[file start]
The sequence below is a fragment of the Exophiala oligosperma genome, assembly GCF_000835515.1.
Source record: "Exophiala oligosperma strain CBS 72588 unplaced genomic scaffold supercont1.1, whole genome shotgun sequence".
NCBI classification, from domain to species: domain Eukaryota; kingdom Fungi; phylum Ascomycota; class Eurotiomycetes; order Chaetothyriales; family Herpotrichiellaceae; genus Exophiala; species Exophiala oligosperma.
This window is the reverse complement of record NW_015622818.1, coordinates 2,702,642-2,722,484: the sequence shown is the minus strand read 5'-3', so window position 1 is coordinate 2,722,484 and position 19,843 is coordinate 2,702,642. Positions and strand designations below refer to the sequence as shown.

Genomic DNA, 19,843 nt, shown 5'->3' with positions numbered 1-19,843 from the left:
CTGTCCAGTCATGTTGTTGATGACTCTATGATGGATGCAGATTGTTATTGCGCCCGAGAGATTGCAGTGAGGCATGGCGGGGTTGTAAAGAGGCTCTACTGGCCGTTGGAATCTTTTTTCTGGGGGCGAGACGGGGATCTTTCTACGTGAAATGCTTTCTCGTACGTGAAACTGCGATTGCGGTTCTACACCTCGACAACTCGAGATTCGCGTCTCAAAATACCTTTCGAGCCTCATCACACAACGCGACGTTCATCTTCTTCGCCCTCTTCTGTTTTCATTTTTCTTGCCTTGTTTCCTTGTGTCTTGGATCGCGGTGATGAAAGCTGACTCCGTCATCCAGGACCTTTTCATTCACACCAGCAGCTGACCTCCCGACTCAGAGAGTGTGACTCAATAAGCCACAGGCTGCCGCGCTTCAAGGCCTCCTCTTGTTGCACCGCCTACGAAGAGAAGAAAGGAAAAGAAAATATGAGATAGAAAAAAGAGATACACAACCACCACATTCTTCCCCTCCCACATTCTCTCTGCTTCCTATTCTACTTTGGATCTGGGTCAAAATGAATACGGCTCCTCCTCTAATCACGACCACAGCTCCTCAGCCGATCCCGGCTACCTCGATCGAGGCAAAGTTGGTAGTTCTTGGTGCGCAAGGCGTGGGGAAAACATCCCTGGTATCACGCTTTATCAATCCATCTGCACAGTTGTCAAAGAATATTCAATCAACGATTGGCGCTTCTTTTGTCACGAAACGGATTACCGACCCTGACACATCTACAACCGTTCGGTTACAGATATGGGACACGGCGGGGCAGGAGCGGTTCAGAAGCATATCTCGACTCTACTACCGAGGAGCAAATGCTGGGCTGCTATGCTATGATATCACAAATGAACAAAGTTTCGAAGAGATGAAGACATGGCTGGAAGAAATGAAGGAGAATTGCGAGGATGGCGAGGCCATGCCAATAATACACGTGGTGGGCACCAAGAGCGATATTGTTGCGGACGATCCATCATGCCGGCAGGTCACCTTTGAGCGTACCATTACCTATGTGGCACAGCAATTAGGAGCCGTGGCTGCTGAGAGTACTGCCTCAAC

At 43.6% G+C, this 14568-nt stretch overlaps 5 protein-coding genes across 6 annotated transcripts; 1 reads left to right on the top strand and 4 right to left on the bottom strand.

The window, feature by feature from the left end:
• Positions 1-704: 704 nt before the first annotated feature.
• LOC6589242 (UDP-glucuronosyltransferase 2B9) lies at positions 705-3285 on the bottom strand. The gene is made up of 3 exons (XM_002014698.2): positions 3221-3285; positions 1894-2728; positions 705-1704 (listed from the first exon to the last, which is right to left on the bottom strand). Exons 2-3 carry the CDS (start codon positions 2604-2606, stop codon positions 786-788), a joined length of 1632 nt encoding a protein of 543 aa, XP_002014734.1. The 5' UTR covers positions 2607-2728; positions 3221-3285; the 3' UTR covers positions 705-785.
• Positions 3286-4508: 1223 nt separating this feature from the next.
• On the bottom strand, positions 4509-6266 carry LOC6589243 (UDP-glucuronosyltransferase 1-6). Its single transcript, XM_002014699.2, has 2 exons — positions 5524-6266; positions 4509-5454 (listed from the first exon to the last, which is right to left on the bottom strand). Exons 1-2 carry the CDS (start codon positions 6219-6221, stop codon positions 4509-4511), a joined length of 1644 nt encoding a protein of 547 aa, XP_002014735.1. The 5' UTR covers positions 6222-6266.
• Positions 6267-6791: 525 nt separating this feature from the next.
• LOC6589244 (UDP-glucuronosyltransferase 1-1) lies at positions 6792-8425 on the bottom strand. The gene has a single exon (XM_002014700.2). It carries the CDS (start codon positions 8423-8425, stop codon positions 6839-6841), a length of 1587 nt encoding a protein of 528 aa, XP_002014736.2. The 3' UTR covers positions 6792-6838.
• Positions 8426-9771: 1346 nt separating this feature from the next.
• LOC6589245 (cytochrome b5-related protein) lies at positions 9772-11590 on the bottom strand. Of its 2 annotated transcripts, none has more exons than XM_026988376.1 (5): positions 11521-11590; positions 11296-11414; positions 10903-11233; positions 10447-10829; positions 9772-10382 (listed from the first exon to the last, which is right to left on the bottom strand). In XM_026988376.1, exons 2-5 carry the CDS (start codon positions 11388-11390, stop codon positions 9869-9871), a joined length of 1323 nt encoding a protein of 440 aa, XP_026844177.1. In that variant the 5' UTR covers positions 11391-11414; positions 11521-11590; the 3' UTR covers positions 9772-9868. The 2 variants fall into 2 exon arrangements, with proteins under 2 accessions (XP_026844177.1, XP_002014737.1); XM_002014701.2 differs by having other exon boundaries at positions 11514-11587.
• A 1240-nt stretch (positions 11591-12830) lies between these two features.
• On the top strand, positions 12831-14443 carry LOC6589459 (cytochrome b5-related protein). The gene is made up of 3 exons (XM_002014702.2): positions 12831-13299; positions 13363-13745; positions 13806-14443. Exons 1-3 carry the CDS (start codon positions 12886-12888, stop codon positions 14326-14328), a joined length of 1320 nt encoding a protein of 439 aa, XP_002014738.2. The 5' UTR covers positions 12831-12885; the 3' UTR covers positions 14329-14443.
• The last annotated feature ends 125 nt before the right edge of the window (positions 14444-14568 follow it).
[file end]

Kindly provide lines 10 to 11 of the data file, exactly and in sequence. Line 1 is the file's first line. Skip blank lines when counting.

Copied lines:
• LOC6589242 (UDP-glucuronosyltransferase 2B9) lies at positions 705-3285 on the bottom strand. The gene is made up of 3 exons (XM_002014698.2): positions 3221-3285; positions 1894-2728; positions 705-1704 (listed from the first exon to the last, which is right to left on the bottom strand). Exons 2-3 carry the CDS (start codon positions 2604-2606, stop codon positions 786-788), a joined length of 1632 nt encoding a protein of 543 aa, XP_002014734.1. The 5' UTR covers positions 2607-2728; positions 3221-3285; the 3' UTR covers positions 705-785.
• Positions 3286-4508: 1223 nt separating this feature from the next.